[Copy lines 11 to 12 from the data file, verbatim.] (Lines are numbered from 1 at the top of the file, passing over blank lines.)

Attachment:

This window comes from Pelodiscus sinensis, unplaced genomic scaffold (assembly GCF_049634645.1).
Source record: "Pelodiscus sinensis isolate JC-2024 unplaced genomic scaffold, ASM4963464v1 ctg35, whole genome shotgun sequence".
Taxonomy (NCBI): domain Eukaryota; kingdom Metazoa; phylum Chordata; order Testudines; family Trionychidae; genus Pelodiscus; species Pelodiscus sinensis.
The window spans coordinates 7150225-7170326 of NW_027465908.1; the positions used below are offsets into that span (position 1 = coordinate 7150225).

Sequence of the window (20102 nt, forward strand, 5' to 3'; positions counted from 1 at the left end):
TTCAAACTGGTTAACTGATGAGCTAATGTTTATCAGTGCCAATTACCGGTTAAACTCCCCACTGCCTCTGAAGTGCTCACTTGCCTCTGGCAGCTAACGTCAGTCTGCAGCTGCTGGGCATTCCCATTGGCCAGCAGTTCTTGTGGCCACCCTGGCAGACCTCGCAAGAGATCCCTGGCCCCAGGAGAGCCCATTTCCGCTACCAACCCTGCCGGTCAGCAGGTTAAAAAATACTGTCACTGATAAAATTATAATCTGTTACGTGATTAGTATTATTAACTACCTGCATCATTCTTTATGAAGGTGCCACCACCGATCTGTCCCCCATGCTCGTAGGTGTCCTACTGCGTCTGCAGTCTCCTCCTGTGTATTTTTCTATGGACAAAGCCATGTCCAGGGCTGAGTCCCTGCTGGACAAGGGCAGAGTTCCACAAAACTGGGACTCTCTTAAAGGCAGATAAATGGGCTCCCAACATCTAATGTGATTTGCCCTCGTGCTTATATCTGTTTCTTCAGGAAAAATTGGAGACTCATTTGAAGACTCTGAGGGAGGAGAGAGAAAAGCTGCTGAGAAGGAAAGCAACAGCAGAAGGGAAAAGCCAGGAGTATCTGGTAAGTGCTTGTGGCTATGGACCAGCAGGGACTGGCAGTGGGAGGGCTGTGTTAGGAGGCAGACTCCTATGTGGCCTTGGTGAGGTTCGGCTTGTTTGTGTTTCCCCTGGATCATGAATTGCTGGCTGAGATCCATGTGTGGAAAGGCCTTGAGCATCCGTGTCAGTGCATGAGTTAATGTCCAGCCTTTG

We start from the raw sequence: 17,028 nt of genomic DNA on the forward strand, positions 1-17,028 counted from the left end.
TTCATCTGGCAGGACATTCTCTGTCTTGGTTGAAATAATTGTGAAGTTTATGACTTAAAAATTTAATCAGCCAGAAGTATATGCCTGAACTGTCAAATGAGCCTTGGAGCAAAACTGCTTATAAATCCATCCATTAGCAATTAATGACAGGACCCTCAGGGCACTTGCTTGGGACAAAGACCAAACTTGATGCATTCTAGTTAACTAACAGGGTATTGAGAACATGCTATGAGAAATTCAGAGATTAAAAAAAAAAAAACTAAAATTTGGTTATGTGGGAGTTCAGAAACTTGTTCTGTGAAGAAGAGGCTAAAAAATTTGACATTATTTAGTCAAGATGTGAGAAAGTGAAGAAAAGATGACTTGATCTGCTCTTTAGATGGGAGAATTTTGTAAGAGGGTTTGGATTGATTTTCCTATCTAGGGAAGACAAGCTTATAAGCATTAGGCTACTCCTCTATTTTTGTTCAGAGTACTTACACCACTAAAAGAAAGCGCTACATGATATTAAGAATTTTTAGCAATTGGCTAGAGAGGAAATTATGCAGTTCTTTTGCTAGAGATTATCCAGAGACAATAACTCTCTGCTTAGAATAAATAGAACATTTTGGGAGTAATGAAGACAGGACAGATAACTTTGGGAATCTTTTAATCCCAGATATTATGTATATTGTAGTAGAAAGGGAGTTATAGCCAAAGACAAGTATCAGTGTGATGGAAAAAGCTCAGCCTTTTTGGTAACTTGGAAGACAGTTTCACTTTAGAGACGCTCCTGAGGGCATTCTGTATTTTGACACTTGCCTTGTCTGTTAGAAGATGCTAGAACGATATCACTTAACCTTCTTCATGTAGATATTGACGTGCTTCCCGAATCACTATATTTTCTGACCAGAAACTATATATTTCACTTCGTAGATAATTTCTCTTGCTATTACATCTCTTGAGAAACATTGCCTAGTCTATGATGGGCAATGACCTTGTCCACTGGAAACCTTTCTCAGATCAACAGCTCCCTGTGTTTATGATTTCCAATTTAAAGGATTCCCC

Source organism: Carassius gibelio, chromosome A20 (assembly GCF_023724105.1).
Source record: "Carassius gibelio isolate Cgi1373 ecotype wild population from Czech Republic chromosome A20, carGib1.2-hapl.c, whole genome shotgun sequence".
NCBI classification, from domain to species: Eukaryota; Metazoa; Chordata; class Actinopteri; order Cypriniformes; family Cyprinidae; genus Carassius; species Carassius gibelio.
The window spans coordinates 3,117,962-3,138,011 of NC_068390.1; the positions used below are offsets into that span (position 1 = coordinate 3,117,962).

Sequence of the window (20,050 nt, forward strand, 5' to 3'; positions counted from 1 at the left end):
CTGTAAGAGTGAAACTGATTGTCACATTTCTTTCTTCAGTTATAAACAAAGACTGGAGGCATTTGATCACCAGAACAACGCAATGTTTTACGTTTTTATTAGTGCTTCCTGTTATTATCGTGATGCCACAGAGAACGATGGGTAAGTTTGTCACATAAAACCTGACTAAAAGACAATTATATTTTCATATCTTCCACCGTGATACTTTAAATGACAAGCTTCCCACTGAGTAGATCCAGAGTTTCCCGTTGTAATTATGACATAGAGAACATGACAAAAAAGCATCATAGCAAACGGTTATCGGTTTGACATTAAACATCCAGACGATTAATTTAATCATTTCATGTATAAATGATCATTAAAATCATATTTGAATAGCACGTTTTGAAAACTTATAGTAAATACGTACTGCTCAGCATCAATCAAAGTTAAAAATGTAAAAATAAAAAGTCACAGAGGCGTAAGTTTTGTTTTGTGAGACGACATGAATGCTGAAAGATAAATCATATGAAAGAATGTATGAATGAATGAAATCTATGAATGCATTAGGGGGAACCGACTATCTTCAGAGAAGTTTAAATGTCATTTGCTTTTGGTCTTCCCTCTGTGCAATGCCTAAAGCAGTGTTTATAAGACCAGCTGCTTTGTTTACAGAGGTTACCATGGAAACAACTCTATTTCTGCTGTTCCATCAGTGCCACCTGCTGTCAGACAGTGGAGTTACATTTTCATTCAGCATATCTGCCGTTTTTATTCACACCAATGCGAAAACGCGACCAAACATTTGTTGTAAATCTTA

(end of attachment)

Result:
NCBI classification, from domain to species: Eukaryota; Metazoa; Chordata; class Actinopteri; order Cypriniformes; family Cyprinidae; genus Carassius; species Carassius gibelio.
The window spans coordinates 3,117,962-3,138,011 of NC_068390.1; the positions used below are offsets into that span (position 1 = coordinate 3,117,962).